Before the battle of Midway in the Pacific, Naval Allied Command had received a break-through opportunity, when intelligence cryptologists deciphered Japanese messages, detailing an upcoming surprise attack somewhere in the Pacific. This engagement was designed to draw out any US Naval vessels in the area, and destroy them, taking American naval powers out of action.
Accordingly, Admiral Chester W. Nimitz designed a counterattack plan to surprise the Japanese and beat them at their own game. First, suspecting that Midway Island (Atoll) was the target, Nimitz had the base operators at Midway send out a message that they were ‘short of water’. When the Japanese relayed this information back to their headquarters, including resulting messages detailing dates of the planned Japanese attack, this provided the confirmation that Nimitz needed to consolidate his own surprise attack.
Aside from the regular garrison there, Nimitz also began providing supplies and reinforcements on the island, and the island commanders fortified the defenses, laying down barbed wire and hidden guns in strategic locations. About 19 submarines were located around the south and east sides, through to the north. Nimitz consolidated his own attack forces.
The Attack Begins
On June 4th, Japanese bombers attacked the Midway base, heavily damaging it. As the bombers began returning to their carriers to refuel, the Japanese discovered the US naval fleet was on the eastern side of the island. At this point, with the Japanese air fleet between sorties, the US sent out its Douglas TBD Devastator torpedo bombers and SBD Dauntless dive bombers to attack the Japanese carriers Akagi, Kaga, Hiryu, and Soryu. Of those four carriers, only the Hiryu survived a short time longer. Aircraft carriers present at the battle on the US side were the USS Enterprise, USS Hornet, and USS Yorktown, with the Yorktown suffering two retaliatory bombing attacks from the Hiryu. In return, the USS Enterprise sent out its dive bombers and bombed the Hiryu, until it was left burning and without capabilities to send out any aircraft. The Japanese heavy cruiser, Mikuma, was also totally destroyed.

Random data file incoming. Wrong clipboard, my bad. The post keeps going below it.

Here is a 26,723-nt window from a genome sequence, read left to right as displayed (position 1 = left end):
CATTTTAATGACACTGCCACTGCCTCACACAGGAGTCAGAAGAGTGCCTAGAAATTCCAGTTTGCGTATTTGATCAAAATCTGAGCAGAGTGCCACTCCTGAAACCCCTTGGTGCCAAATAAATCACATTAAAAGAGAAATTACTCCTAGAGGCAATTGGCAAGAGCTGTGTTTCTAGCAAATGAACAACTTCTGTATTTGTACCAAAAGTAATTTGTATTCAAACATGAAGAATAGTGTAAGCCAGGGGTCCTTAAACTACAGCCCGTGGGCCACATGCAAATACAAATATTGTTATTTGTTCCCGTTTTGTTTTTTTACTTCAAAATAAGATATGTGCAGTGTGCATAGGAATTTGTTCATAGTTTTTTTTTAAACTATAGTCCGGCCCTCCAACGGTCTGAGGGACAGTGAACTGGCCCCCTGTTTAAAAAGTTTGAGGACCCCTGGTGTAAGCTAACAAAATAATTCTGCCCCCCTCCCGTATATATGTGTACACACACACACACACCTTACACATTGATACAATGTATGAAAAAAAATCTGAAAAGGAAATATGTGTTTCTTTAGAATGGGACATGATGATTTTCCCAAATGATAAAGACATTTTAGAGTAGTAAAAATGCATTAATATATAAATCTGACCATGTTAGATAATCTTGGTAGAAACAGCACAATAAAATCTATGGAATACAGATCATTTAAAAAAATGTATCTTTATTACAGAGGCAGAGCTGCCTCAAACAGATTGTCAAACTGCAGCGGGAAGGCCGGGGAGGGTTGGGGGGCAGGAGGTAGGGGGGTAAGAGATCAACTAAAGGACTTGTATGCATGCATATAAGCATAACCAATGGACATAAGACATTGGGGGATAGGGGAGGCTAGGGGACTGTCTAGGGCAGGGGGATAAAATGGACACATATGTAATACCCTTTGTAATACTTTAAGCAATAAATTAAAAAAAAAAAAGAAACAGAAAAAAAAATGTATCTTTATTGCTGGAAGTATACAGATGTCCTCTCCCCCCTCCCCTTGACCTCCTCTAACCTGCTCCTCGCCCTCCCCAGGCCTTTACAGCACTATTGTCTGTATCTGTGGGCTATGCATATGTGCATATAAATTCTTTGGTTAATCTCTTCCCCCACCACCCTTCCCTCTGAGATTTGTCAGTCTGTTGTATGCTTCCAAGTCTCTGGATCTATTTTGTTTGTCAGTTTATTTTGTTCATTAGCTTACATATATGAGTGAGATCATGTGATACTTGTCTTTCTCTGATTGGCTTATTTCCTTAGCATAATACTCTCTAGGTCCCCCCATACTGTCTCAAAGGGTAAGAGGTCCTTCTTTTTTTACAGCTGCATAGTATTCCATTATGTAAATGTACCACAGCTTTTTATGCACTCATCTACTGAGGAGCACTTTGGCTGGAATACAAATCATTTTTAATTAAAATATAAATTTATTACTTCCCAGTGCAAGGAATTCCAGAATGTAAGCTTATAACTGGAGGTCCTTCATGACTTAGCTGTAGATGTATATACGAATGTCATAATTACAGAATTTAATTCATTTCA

Over the next two days, the US naval group, still consisting of the Enterprise and the Hornet, along with six cruisers and nine destroyers, continued to harass the Japanese. While the Japanese fought back with the few planes they had left, the Americans continued to hit cruisers and other vessels still left. Finally, the Japanese turned away and left, under orders of their commander, Yamamoto.
In total, the Japanese lost 322 aircraft and close to 5,000 sailors, along with aircraft ground crews and trained mechanics, vital to Japanese aircraft maintenance. One-third of the Japanese pilots were lost.
On the American side, however, the Douglas TBD torpedo bombers suffered 36 out of 42 bombers lost, as they came in for their strikes, when they became separated from the SBD Dauntless dive bombers. In total, 147 American aircraft were lost, along with 307 sailors, one destroyer, and the USS Hammann, which was assisting in salvaging the USS Yorktown. Both finally sank after an attack from the Japanese submarine, I-168.
It was later uncovered that another reason for the Japanese choosing Midway to invade, was due to the surprise air bombing attack on Tokyo by the Doolittle squad in April, 1942. The Japanese calculated that Midway was the most logical takeoff point for the planes, and it should be taken over. Hence, the reason for the battle at Midway.
|Participants of the Battle at Midway|
|Commander in Chief:
Admiral Chester W. Nimitz
Commander in Chief:
Admiral Isoroku Yamamoto